MLB hopes that allowing teams to use a designated hitter until the starter is out of the game will incentivize teams to rely more on starting pitchers, something fan surveys said would be a popular shift. At a time when several teams use “openers” for a few innings and even proven top starters often last just five or six innings, MLB officials hoped the loss of a designated hitter might influence some managers to keep their starter in an inning or two more.
Both leagues used the designated hitter in the shortened 2020 season as part of MLB’s health and safety protocols for the coronavirus pandemic. When MLB and the players’ union discussed covid-19 protocols ahead of the 2021 season, the union proposed a universal designated hitter again. MLB did not agree, though many in the industry expect a universal designated hitter to be part of the next collective bargaining agreement.
Moving the mound back was not expected to be part of those conversations, and it almost certainly will be a polarizing experiment. The Atlantic League tried to push the mound back two feet in 2019, before its agreement with MLB, but withdrew the proposal after pushback from pitchers, several of whom threatened to leave the league.
The Atlantic League is independent, and its teams are not affiliated with MLB franchises. It is a partner league with MLB and has debuted experimental rules before — perhaps most notably so-called “robo umps” in 2019. Players there are signed by the teams themselves, which means they are not usually elite prospects and are never under contract with major league organizations.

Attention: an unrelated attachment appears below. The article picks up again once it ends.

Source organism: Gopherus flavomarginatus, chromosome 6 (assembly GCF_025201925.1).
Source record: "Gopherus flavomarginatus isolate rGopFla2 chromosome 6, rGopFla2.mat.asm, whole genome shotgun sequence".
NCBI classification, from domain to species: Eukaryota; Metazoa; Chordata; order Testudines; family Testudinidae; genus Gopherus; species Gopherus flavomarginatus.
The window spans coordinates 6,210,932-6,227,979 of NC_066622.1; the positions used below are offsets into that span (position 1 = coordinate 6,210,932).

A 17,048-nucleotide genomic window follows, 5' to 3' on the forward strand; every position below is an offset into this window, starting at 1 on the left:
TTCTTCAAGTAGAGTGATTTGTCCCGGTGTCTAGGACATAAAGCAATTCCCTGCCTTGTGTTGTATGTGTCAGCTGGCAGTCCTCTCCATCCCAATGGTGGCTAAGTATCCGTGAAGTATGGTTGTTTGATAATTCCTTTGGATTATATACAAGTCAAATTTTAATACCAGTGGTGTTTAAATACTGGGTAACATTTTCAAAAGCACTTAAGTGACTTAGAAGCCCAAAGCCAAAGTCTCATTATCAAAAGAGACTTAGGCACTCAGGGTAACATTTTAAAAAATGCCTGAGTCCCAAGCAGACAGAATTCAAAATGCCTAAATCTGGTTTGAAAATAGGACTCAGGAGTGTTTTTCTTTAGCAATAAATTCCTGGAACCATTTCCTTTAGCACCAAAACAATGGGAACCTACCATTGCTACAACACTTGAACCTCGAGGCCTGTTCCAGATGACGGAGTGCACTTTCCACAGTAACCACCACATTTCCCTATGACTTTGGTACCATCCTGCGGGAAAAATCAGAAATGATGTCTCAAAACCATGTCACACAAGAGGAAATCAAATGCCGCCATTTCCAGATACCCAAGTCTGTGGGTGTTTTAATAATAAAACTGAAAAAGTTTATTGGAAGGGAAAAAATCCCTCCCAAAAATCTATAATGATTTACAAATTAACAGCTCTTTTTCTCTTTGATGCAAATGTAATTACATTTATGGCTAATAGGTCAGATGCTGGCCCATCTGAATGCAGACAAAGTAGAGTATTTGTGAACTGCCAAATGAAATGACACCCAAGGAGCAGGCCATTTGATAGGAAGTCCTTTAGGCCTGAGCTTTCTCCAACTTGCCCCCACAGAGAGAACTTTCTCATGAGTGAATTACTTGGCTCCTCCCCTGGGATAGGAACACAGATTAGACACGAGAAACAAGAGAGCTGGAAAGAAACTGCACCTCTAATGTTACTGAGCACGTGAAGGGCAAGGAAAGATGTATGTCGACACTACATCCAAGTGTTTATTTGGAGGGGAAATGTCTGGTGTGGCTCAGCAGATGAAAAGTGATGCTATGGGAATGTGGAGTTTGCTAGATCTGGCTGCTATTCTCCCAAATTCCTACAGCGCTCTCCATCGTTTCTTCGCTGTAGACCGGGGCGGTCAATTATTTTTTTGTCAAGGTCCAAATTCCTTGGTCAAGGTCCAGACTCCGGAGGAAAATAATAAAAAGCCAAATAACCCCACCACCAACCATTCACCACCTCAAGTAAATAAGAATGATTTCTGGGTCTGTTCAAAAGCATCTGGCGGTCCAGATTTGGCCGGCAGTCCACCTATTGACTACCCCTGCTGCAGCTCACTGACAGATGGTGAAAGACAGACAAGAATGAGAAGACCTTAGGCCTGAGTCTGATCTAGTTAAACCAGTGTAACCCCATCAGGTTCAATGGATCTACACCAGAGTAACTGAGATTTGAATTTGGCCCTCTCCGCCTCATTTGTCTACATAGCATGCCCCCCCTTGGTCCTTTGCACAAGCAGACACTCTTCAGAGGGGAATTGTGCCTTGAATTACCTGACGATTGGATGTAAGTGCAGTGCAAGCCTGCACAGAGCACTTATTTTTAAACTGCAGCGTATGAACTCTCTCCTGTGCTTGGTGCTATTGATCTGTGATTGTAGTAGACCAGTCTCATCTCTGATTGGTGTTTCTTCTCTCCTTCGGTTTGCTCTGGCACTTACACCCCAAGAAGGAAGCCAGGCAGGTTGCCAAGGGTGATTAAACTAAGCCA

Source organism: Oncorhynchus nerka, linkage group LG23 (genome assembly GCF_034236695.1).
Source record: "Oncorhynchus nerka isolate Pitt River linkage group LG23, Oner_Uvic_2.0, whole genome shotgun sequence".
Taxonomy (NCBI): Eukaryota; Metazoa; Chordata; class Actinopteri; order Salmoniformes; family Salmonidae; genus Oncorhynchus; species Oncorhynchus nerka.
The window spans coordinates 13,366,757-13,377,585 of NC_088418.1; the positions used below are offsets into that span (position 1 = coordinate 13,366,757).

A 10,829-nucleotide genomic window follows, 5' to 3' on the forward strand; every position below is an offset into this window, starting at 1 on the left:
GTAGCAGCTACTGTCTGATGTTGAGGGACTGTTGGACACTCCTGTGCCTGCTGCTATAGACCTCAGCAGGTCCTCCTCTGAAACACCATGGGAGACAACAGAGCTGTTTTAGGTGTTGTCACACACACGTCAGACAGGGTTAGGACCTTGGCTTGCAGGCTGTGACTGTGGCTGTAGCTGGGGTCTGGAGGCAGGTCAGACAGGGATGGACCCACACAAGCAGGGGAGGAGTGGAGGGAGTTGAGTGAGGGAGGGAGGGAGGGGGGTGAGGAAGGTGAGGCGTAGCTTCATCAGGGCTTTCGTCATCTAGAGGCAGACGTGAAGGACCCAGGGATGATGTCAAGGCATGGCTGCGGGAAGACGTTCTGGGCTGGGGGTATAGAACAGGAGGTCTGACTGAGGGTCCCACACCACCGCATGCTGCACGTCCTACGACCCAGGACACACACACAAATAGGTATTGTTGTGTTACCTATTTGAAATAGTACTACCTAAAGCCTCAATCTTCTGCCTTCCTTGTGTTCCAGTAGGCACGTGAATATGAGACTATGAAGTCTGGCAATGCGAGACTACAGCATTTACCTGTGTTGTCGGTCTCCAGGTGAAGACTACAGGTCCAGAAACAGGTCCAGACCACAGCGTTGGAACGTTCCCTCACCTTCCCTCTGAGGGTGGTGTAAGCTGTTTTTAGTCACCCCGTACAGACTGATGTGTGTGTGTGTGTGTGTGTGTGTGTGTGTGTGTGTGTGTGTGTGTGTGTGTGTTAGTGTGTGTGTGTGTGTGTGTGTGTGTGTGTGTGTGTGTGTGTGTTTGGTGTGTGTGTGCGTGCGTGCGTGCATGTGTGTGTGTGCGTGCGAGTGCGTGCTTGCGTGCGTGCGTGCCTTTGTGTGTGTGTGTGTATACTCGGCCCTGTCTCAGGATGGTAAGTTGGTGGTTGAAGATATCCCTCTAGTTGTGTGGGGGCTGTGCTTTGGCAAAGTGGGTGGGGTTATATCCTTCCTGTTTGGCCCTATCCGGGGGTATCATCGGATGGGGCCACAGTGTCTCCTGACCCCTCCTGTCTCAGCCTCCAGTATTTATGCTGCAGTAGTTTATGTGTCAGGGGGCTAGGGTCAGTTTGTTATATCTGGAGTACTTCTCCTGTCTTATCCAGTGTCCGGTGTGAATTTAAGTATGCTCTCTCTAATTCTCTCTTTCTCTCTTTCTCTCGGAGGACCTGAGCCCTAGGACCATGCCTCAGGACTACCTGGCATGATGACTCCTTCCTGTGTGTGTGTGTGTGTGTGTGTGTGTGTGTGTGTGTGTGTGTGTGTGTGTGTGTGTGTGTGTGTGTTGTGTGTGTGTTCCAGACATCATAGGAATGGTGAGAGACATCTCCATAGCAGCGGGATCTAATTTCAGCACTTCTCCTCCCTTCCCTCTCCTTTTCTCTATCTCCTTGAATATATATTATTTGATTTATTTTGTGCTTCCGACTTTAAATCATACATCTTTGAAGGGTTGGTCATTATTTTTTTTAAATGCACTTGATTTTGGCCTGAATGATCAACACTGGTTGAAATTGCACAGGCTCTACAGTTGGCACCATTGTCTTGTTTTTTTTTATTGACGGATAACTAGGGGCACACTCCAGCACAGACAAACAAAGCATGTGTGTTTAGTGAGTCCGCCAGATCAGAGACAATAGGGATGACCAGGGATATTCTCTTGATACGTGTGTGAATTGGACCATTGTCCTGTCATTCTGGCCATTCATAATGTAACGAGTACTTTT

But even though it won’t be tested on highly paid young players, the new rule could reignite tensions over MLB Commissioner Rob Manfred’s newly experimental eye toward the game. This year, Manfred hired Theo Epstein, the former president of baseball operations for the Chicago Cubs and the former general manager of the Boston Red Sox, to serve as a consultant tasked with finding new ways to increase in-game action and pace of play.
Since Epstein joined the commissioner’s office in January, MLB has announced several experimental rule changes at the minor league levels, including larger bases and rules limiting defensive shifts. Many of those rules have Atlantic League origins and now have a clear path to the big leagues: Class AA teams may no longer shift their infielders as dramatically, and Class AAA teams will play with bases that are 18 inches square. Major league pitchers also must face a minimum of three batters before being pulled from the game, another Atlantic League innovation.
“These rule changes are extremely viable — otherwise MLB wouldn’t do them,” one of the people involved in the discussions said.